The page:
Navigate to recipes/x/recipes/keeper/msg_server_create_recipe.go. For our recipes chain, we want the dish and ingredients to be written to the blockchain’s state as a new recipe. Add the following code to the CreateRecipe function underneath the imports:

func (k msgServer) CreateRecipe(goCtx context.Context, msg *types.MsgCreateRecipe) (*types.MsgCreateRecipeResponse, error) {
  // Get the context
  ctx := sdk.UnwrapSDKContext(goCtx)

  // Create variable of type Recipe
  var recipe = types.Recipe{
     Creator: msg.Creator,
     Dish: msg.Dish,
     Ingredients: msg.Ingredients,

  // Add a recipe to the store and get back the ID
  id := k.AppendRecipe(ctx, recipe)

  // Return the ID of the recipe
  return &types.MsgCreateRecipeResponse{Id: id}, nil

You will see errors in your text editor, which we will resolve in the next step.

🔁 Keepers

📗 Define Recipe type and AppendRecipe keeper method

Create a file recipes/proto/recipes/recipes/recipe.proto and define the Recipe message:

syntax = "proto3";


option go_package = "recipes/x/recipes/types";

message Recipe {
  string creator = 1;
  uint64 id = 2;
  string dish = 3; 
  string ingredients = 4; 

📘 Define keeper methods

Now you’ll define your AppendRecipe keeper method.

Create the recipes/x/recipes/keeper/recipe.go file. The AppendRecipe function is a placeholder to brainstorm how to implement it:

package keeper

import (

  sdk ""


// func (k Keeper) AppendRecipe() uint64 {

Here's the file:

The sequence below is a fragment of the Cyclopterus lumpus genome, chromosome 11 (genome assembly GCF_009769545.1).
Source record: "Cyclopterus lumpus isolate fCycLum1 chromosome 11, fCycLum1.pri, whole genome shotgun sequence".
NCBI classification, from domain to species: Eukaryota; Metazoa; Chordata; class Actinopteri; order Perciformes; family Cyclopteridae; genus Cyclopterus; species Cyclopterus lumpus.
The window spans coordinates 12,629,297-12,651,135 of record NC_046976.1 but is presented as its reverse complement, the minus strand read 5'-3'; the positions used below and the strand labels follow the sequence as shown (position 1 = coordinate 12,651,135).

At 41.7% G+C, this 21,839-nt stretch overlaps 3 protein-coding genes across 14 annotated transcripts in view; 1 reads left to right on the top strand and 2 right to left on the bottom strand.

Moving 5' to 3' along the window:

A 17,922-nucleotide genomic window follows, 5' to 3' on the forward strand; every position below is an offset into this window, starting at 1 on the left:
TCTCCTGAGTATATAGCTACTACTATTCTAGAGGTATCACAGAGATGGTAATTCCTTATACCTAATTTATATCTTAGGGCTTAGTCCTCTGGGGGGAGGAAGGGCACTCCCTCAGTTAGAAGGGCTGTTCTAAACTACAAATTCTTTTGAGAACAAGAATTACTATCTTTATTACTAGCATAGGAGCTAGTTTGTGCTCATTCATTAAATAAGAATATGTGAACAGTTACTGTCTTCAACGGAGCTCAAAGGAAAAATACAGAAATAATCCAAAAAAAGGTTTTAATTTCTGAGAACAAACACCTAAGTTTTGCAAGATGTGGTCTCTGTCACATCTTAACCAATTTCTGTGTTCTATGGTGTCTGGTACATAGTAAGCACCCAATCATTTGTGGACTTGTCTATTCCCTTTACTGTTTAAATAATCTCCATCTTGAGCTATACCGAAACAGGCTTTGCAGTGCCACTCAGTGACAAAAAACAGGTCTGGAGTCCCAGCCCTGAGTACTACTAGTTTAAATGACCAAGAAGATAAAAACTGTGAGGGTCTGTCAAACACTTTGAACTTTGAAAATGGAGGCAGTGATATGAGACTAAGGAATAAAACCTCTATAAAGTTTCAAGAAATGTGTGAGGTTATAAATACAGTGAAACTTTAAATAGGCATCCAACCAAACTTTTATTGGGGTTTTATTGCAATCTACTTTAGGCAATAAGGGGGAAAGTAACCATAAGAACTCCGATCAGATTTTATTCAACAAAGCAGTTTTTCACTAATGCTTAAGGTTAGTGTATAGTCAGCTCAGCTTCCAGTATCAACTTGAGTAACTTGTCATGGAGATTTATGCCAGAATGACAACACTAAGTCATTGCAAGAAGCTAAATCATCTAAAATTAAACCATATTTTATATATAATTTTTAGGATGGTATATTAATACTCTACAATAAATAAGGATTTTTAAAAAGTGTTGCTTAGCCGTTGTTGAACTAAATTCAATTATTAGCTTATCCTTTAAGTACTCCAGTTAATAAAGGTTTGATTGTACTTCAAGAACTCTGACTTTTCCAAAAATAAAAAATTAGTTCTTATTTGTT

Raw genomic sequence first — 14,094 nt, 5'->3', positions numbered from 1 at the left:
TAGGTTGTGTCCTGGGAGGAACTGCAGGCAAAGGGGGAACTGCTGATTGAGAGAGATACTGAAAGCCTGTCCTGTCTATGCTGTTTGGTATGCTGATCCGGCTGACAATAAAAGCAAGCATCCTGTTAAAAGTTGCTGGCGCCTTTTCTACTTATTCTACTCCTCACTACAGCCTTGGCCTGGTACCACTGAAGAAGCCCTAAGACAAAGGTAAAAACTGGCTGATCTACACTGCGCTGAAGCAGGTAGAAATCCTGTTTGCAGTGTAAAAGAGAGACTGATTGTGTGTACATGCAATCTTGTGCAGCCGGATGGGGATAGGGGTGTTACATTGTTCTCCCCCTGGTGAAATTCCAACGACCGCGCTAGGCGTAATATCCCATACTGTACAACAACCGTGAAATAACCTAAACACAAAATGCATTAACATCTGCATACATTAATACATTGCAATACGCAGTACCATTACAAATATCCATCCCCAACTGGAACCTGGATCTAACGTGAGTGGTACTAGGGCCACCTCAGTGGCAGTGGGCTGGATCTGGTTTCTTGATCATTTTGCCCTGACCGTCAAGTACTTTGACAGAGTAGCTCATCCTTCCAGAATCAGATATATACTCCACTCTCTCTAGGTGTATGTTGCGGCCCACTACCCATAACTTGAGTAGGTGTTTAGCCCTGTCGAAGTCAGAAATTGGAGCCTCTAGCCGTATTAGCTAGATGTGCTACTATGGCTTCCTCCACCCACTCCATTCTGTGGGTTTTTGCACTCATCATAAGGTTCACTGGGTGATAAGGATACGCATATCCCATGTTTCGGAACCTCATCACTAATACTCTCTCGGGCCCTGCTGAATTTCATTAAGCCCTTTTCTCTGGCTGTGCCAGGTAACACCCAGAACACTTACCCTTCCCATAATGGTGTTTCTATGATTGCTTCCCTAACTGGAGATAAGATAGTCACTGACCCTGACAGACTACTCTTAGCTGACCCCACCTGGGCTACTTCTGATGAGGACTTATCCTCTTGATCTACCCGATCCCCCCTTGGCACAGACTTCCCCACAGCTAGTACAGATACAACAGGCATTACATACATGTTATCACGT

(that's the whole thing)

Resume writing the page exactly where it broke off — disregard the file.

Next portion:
//    count := k.GetRecipeCount()
//    store.Set()
//    k.SetRecipeCount()
//    return count
// }

Add these prefixes to the recipes/x/recipes/types/keys.go file in the const and add a comment for your reference:

const (

  // Keep track of the index of recipes  
  RecipeKey      = "Recipe-value-"
  RecipeCountKey = "Recipe-count-"

Next, implement GetRecipeCount in the recipes/x/recipes/keeper/recipe.go file:

func (k Keeper) GetRecipeCount(ctx sdk.Context) uint64 {
  // Get the store using storeKey (which is "recipes") and RecipeCountKey (which is "Recipe-count-")
  storeAdapter := runtime.KVStoreAdapter(k.storeService.OpenKVStore(ctx))
  store := prefix.NewStore(storeAdapter, []byte(types.RecipeCountKey))
  // Convert the RecipeCountKey to bytes
  byteKey := []byte(types.RecipeCountKey)
  // Get the value of the count
  bz := store.Get(byteKey)
  // Return zero if the count value is not found (for example, it's the first recipe)
  if bz == nil {
    return 0
  // Convert the count into a uint64
  return binary.BigEndian.Uint64(bz)

And then SetRecipeCount:

func (k Keeper) SetRecipeCount(ctx sdk.Context, count uint64) {
  // Get the store using storeKey (which is "recipes") and RecipeCountKey (which is "Recipe-count-")
  storeAdapter := runtime.KVStoreAdapter(k.storeService.OpenKVStore(ctx))
  store := prefix.NewStore(storeAdapter, []byte(types.RecipeCountKey))
  // Convert the RecipeCountKey to bytes